It's been reported that Wednesday's vote to repeal the Affordable Care Act was Congress' 62nd such attempt since the bill was enacted.
But there are a couple of other interesting things to note about the vote.
One is that it was the first time both the House and Senate voted for repeal (President Obama has said he'd veto it).
The other is that although the so-called Obamacare tends to be a partisan flashpoint, it wasn't a party-line vote. Three Republicans and a lone Democrat crossed the aisle for their vote.
That sole Democrat was Minnesota Rep. Collin Peterson, who noted that the vote wasn't for a complete repeal of the Affordable Care Act. He wouldn't have voted for a whole repeal, he said.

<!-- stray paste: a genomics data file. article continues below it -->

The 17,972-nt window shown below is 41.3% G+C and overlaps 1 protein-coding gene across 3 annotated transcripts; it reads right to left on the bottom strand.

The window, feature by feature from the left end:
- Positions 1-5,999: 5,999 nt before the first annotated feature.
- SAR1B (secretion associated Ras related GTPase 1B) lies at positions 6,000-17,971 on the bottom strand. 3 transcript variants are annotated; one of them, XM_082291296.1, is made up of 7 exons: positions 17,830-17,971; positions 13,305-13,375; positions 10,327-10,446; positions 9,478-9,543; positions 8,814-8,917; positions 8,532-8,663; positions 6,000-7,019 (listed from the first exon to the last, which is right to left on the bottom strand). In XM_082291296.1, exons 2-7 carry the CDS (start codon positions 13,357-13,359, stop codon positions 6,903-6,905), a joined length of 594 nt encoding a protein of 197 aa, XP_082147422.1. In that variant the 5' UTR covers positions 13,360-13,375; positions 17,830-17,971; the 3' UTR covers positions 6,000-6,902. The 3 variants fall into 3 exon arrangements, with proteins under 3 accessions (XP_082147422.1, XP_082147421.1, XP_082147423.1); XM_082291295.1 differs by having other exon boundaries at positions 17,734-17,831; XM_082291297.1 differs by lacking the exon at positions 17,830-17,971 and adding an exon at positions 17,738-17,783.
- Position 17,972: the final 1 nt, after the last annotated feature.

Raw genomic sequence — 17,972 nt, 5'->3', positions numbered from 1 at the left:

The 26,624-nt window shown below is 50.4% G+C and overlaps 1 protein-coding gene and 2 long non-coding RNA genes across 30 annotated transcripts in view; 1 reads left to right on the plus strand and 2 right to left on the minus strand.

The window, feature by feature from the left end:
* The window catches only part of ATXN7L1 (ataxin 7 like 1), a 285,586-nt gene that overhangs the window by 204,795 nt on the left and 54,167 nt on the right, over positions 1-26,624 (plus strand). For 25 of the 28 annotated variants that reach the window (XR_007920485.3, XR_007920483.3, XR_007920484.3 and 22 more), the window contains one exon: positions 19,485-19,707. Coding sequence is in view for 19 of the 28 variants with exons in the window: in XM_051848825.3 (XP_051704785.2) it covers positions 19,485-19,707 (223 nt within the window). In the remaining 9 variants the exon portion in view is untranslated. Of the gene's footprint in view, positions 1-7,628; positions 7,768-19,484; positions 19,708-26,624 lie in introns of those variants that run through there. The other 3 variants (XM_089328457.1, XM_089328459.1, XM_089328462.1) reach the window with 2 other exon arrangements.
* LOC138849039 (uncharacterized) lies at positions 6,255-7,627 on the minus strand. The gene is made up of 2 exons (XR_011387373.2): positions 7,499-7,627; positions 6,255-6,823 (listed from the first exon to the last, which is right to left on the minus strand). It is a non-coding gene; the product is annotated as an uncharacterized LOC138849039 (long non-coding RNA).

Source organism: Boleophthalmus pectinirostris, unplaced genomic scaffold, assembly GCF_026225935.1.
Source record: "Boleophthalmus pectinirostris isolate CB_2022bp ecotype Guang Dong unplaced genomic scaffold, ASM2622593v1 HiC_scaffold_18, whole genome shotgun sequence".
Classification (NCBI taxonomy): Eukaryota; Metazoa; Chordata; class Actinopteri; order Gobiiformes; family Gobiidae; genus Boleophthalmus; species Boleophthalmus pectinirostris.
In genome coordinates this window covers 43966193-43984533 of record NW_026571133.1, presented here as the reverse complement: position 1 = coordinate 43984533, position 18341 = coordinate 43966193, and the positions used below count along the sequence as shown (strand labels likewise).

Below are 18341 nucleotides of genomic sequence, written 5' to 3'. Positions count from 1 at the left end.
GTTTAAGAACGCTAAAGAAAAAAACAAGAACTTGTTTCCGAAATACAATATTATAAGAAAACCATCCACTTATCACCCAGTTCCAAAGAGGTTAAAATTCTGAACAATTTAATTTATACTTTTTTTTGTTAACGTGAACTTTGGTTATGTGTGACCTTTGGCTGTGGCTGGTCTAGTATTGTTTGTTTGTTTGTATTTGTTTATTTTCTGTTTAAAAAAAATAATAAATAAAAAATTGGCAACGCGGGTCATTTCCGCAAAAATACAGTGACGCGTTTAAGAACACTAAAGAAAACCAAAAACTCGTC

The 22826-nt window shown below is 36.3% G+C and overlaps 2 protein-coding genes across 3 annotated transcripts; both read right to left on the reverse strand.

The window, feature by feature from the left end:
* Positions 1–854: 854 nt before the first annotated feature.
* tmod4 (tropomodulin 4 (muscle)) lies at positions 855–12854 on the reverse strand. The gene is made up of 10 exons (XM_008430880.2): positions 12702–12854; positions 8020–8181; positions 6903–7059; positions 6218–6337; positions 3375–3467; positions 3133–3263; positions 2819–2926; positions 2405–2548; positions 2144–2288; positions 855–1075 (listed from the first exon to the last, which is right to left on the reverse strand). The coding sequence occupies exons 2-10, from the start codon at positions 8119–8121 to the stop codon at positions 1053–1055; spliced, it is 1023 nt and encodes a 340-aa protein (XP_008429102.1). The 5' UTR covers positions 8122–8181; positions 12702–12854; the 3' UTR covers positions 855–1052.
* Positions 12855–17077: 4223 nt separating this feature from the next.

Peterson said the fact that he was the lone Democrat is a sign of how politically split Washington is. He defended his vote in an interview with MPR News' Tom Crann on Thursday, and claims that provisions in the bill change Obamacare but don't repeal it. Peterson says Congress should be working to change the legislation to improve it.
"We have now wasted what — three or four years going back and forth on this repealing the whole thing or keeping the whole thing when what we should be doing is working to fix it," he said.
Peterson said he regularly hears complaints from constituents saying they cannot afford health insurance, and said lawmakers should look at ways to bring down the cost of care.
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